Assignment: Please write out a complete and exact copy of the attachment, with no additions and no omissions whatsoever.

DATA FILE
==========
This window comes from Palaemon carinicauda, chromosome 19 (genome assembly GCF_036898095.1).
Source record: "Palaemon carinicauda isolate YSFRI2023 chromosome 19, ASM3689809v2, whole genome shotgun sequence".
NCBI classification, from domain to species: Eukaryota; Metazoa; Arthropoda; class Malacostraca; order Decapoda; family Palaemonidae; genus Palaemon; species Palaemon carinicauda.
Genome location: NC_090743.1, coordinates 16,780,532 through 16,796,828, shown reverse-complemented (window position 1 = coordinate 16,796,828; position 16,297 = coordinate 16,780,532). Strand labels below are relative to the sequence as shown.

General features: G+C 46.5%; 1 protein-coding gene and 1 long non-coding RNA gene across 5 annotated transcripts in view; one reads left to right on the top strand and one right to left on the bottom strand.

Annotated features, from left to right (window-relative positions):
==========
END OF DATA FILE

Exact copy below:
This window comes from Palaemon carinicauda, chromosome 19 (genome assembly GCF_036898095.1).
Source record: "Palaemon carinicauda isolate YSFRI2023 chromosome 19, ASM3689809v2, whole genome shotgun sequence".
NCBI classification, from domain to species: Eukaryota; Metazoa; Arthropoda; class Malacostraca; order Decapoda; family Palaemonidae; genus Palaemon; species Palaemon carinicauda.
Genome location: NC_090743.1, coordinates 16,780,532 through 16,796,828, shown reverse-complemented (window position 1 = coordinate 16,796,828; position 16,297 = coordinate 16,780,532). Strand labels below are relative to the sequence as shown.

General features: G+C 46.5%; 1 protein-coding gene and 1 long non-coding RNA gene across 5 annotated transcripts in view; one reads left to right on the top strand and one right to left on the bottom strand.

Annotated features, from left to right (window-relative positions):